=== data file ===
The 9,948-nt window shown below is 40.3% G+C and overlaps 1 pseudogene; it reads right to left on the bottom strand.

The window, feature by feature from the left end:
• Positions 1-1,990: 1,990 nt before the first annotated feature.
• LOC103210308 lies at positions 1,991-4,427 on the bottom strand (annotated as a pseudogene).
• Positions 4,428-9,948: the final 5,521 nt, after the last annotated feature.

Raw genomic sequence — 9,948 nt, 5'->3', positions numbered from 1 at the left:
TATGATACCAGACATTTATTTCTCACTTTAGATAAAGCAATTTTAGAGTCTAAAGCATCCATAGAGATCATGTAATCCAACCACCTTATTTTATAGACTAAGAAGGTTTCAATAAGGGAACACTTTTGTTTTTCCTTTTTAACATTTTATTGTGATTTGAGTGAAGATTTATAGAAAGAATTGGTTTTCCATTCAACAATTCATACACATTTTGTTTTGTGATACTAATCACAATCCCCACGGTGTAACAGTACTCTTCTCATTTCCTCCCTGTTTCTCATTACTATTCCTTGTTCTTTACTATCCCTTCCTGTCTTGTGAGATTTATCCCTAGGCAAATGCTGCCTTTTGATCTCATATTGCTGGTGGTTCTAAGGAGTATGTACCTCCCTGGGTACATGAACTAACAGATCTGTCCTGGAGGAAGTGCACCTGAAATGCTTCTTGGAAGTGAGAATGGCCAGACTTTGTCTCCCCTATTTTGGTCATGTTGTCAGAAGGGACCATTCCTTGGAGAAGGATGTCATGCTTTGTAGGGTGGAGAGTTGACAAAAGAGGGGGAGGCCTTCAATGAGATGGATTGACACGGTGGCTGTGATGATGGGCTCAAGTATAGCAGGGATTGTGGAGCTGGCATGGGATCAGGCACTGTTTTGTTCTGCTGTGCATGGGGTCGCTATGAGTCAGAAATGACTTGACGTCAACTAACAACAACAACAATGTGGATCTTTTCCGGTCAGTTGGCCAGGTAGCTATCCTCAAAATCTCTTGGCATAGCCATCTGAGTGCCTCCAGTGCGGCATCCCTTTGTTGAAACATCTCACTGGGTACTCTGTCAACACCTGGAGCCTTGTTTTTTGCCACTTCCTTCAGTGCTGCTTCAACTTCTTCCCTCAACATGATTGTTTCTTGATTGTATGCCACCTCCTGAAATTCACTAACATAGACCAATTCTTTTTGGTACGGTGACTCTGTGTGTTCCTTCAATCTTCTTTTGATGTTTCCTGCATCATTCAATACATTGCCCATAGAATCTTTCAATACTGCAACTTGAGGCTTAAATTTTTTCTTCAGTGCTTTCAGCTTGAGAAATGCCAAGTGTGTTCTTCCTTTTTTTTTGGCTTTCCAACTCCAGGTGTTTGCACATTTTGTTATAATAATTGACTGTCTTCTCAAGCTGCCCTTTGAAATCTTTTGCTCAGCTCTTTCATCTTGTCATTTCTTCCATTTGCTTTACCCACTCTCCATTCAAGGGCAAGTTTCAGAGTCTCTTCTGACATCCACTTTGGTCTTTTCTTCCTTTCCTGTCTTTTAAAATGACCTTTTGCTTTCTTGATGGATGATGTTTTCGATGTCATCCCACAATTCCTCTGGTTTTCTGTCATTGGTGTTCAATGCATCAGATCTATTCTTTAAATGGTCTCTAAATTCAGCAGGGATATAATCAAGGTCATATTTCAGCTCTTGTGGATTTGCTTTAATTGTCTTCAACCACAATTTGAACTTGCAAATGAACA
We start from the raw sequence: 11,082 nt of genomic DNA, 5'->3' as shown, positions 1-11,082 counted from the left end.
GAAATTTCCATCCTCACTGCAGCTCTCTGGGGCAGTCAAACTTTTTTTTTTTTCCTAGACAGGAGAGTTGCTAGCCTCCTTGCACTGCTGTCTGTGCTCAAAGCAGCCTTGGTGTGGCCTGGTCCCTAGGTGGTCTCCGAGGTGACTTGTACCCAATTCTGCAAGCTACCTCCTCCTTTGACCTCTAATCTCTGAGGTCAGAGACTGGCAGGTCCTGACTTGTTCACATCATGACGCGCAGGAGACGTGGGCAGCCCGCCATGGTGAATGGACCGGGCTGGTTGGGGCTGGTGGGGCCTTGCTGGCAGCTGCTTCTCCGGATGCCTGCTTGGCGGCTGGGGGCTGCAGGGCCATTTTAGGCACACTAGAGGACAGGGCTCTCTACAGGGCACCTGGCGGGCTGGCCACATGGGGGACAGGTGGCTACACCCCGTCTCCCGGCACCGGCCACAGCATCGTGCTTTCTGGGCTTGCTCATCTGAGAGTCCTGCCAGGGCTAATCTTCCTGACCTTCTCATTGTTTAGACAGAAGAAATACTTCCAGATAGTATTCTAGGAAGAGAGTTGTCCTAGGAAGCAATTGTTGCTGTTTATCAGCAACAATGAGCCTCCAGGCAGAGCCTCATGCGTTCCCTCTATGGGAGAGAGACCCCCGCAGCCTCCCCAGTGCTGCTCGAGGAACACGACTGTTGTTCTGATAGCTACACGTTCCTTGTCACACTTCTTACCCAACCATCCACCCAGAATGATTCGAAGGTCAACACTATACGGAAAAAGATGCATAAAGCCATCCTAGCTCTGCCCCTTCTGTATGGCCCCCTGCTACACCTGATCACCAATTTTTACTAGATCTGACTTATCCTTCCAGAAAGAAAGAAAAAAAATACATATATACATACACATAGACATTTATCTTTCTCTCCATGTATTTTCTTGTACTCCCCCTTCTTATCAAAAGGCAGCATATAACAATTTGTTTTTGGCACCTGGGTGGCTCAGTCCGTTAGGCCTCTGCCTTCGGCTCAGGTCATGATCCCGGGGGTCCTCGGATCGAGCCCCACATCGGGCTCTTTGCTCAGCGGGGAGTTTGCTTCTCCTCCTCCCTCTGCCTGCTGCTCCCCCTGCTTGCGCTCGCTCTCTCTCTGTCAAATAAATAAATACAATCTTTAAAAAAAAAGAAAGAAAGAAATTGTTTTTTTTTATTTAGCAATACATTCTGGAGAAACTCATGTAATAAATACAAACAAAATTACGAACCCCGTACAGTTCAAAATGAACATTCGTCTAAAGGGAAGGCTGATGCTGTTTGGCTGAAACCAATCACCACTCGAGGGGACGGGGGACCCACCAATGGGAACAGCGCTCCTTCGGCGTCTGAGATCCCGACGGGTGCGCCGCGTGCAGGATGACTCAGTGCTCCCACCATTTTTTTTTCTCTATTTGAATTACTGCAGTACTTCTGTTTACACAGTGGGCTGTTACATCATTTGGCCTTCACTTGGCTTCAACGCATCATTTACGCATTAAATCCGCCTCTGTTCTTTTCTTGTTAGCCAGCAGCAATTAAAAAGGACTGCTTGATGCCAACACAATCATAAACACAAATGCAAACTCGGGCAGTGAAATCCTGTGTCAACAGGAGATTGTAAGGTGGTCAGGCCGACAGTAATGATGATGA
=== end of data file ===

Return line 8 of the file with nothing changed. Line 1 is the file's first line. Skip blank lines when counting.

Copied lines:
We start from the raw sequence: 11,082 nt of genomic DNA, 5'->3' as shown, positions 1-11,082 counted from the left end.